by Tammy Drennan
I talked with a young lady the other day – 14-years-old – who loves horses and aims to own stables and teach riding, among other things. She’s been working with horses since she was five. She’s good enough now that she “breaks” new ones and retrains ones facing changes in the use they’re being put to. She knows her stuff.
Next year she’ll be taking a test to qualify her to run a stable. Among other things, she’ll have to be able to identify every plant native to her state that can harm a horse. She spends every spare minute on a horse farm near her home and has four horses of her own.
Then there’s her other life – public school. She failed her end-of-year math exam by three points, so she’s going to summer school. She’ll have to pass the test to move on to the next grade. I’ve talked with her. She’s smart and highly competent – just not especially interested in algebra. She’s more accomplished than many adults (even ones who did pass algebra). But she has four more years of school to go, during which time she’ll have to pass endless tests and divert her efforts from what she knows she’ll devote her life to.
I knew a young man some years ago who was earning $25,000 a year working part time at his own business. He was in 10th grade. He felt silly, he said, sitting in a room full of kids who spent their lives studying for tests and playing video games. He succeeded in quitting in the 11th grade and is now a highly successful businessman.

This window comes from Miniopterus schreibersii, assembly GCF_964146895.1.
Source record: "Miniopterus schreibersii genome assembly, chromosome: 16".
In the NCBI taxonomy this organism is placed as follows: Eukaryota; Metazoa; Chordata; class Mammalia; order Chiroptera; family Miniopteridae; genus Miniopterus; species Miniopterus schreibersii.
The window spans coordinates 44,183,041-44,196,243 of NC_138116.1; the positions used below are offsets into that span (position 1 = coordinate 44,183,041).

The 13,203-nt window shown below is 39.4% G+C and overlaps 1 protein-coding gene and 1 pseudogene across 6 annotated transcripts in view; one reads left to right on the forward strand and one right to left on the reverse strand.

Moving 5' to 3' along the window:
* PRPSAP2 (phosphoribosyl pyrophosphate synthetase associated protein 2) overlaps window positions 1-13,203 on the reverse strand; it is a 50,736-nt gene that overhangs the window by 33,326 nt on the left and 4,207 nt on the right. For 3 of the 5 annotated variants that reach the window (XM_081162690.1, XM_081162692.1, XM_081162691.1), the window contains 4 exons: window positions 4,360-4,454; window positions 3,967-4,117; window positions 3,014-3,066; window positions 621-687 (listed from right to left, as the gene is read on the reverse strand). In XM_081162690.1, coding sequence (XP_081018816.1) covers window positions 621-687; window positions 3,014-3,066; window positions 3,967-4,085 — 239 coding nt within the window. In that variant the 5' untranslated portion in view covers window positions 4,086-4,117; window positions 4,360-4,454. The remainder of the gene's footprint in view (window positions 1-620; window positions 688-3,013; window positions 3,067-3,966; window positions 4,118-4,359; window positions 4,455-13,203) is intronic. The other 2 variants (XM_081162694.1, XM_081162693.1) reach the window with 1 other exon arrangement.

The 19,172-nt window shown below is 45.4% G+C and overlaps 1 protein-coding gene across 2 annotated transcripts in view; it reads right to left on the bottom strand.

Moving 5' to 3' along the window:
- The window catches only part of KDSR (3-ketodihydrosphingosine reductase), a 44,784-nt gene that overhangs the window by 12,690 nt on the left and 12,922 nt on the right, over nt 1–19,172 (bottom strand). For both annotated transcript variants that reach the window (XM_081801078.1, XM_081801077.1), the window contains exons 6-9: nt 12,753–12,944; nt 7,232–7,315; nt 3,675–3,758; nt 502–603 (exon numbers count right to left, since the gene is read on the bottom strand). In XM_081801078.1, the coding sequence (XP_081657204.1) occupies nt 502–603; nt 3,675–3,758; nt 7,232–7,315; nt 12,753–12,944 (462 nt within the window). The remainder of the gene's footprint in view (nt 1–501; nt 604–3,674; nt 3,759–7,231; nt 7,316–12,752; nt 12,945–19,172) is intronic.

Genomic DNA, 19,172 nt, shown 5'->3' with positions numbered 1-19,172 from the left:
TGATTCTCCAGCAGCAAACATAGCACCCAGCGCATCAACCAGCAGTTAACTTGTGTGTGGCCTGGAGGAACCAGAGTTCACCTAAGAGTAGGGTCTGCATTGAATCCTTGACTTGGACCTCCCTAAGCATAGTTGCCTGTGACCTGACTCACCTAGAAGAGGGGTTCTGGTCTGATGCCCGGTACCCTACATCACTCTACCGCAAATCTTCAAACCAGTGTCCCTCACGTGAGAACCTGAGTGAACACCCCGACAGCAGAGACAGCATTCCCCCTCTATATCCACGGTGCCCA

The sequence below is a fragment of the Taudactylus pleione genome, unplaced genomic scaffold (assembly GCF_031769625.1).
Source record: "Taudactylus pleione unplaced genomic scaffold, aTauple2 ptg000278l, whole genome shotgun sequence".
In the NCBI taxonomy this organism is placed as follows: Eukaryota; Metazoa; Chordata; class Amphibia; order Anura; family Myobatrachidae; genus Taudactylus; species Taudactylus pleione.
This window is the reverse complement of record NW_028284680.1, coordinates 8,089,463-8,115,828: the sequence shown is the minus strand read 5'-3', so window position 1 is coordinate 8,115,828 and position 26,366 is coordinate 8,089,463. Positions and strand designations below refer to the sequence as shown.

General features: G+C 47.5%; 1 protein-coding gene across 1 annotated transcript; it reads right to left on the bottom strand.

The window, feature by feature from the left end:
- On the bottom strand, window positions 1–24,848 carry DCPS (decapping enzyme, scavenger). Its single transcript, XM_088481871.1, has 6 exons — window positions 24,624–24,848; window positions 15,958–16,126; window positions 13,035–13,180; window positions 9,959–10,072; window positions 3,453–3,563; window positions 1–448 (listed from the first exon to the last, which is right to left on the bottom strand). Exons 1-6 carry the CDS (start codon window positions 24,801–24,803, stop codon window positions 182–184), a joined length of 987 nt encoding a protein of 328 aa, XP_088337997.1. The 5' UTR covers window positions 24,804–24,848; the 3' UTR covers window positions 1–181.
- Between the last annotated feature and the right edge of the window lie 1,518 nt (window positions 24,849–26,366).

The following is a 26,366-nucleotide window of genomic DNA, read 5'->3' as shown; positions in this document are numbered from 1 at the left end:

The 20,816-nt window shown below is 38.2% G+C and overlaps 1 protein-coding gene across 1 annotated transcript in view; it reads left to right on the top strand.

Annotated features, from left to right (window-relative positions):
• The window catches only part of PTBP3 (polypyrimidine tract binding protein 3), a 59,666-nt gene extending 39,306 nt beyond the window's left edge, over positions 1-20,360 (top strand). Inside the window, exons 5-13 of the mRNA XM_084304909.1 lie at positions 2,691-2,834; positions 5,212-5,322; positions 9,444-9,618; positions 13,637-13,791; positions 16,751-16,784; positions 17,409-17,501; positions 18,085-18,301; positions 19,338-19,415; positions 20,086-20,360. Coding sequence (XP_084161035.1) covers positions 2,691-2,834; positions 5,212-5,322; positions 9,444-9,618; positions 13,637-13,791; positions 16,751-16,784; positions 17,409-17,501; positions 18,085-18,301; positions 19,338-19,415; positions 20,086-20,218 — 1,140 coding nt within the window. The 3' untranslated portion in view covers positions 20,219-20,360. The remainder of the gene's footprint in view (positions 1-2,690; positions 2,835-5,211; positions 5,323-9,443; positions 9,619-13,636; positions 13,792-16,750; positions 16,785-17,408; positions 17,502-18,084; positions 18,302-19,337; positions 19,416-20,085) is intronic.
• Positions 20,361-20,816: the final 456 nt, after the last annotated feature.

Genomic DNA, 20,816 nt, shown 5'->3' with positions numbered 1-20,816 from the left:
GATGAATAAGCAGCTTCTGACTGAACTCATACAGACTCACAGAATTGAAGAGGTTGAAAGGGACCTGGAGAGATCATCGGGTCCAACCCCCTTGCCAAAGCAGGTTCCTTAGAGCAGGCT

Two years ago, I got a call from a 16-year-old girl who was miserable in school. She had a family situation that evoked daily mockery from her classmates. On her own, she collected motivational quotations and had mapped out plans to become a hair stylist and open her own shop, but of course, the system wouldn’t let her go.
I get many calls a month from parents of teens who simply haven’t managed to fit into the school mold. They’re smart kids, often kids with serious interests they’re prevented from pursuing because so many adults in their lives are running them through the testing/counseling/therapy wringer.
These are just a few examples that demonstrate why it will not be enough for us to simply start our own schools and walk away from state schools. That won’t solve the problem.
We must be willing to redefine education. What education looks like now is an artificial construct. It was not created by people who knew or understood children or teens. It was created by bureaucrats and special interests who wanted to control children and teens.
In order to redefine education, we will have to engage in some self-liberation, for most of us have a very hard time letting go (I mean really letting go) of the idea that the state knows some secret about education that we don’t and that if we defy their model we just might be sorry.
If we don’t defy their model, we will definitely be sorry.